Satellite built by South African high school students to be launched in November

XinaBox (pronounced: X in a Box) is the tech being used by high school students to collect data in space!

Over one hundred schools have participated in this ground-breaking space journey to collect data, aptly called the ThinSat® Programme.

Launch takes place on the 15th November 2018, with the Cygnus NG-10 mission from Wallops Island in Virginia, USA. Fifty-five student ThinSats will be deployed at an altitude of roughly 250km and will enter what is known as Extreme Low Earth Orbit (ELEO).

Their task will be to collect data at this unique altitude, which has never been studied before. The satellites’’ orbits will degrade and they will re-enter the atmosphere after ten days. As these pico-satellites are only the size of a slice of bread, they will burn up completely in the atmosphere, not endanger anyone on our planet.

Data collected by the satellites’ sensors will be transmitted using a GlobalStar radio, and display on a data dashboard for interpretation and analysis.

Schools participating include sixteen schools in the Western Cape of South Africa, collaborating on one ThinSat. These schools will be able to share their data with the USA-based schools collaborating on fifty-four ThinSats, collectively creating a BIGData project with never-before collected data.

The XinaBox sensors and the data to be collected include:

  • An inertial measurement unit (IMU) to measure and report the ThinSats’ angular rate, and the magnetic field surrounding the body, using a combination of accelerometers, gyroscopes, and magnetometers. This data will allow the students to calculate pitch, yaw and roll of the satellite to describe its flight,
  • A set of light sensors to assess visible light (lux), Ultra-Violet A and Ultra-Violet B. Using this data, the teams can calculate the light available for the solar cells to charge the on-board batteries, as well as the UV-Index experienced by the satellite, as it has no protection from our Earth’s atmosphere,
  • Multiple temperature sensors on the frame of the satellite, as well as the interior of the ThinSat. The satellites will experience extreme temperature swings from way below zero when in the Earth’s shadow, and over 150 degrees centigrade when in full sun. Everyone is hoping to collect the temperature profile as the ThinSat burns up in our atmosphere!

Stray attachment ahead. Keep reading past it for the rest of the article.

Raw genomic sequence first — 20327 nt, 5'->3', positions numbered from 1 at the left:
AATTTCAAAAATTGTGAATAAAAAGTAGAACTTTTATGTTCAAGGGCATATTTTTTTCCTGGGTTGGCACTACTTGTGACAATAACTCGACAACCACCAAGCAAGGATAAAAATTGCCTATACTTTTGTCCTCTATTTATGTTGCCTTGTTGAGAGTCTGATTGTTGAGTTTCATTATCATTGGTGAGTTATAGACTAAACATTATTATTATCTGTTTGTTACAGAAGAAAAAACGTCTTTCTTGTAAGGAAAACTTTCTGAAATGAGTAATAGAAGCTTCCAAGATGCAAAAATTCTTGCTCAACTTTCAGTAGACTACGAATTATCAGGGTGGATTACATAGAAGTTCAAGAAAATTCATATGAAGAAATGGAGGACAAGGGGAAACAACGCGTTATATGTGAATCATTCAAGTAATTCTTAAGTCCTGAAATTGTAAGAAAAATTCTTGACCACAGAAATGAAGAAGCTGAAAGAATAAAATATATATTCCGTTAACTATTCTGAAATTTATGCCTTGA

• Radiation detection in the Infra-Red range, to complete the knowledge of the conditions the ThinSat finds itself,
  • Each set of six ThinSats will have a GPS giving their location in orbit, and at least one will have a camera for orbital selfies.

It’s never too late to join this mission, even though the deadline for building the satellites is past for this year, it is still possible to participate. Most of the sensors on the ThinSats are used every day in hundreds of classrooms and homes, so you can have your own FlatSat Earth atmosphere model to collect data to compare with the space data.

XinaBox sensors have tracked environmental data though the 2017 solar eclipse, monitored environments to see how closely they match those on Mars billions of years ago, and are being packed to be shipped to the International Space Station to support the crew with digital data.

Ideal Space Technologies Limited is an implementer of the XinaBox Space STEM programme in sub-saharan Africa. If you would like to know more, would like your school to participate or follow the programme, please contact Elizabeth at, or visit our website

About XinaBox:

XinaBox designs, develops, and sells modular electronics for the IoT and STEM education markets, in senior schools as well as universities. The technology allows for rapid IoT, embedded and electronics prototyping and development, without soldering, wiring or other hardware knowledge … just coding.

By radically reducing prototyping requirements using XinaBox’s xChips, the technology saves on laboratory equipment and engineering know-how, whether in schools, universities or industry. In the same breath, XinaBox accelerates speed-to-market by creating scalable and upgradable solutions.

Built-in redundancy ensures reliability, security and robustness.

  • No soldering
  • Digital
  • Standard sizes
  • Coding in minutes

The XinaBox community develops projects and experiments to solve challenges and answer questions requiring precise data collection and analysis.

XinaBox’s ecosystem comprises:

  • Sensors, digital and analogue inputs
  • Core processing modules
  • Power solutions
  • Output, radio, and communication solutions
  • Accessories and bridges to all popular single board computers

XinaBox is used in classrooms, industrial environments and in the field collecting research data in extreme environments, planning for space, the Moon, Mars and beyond.


The launch has been postponed to April 11, 2019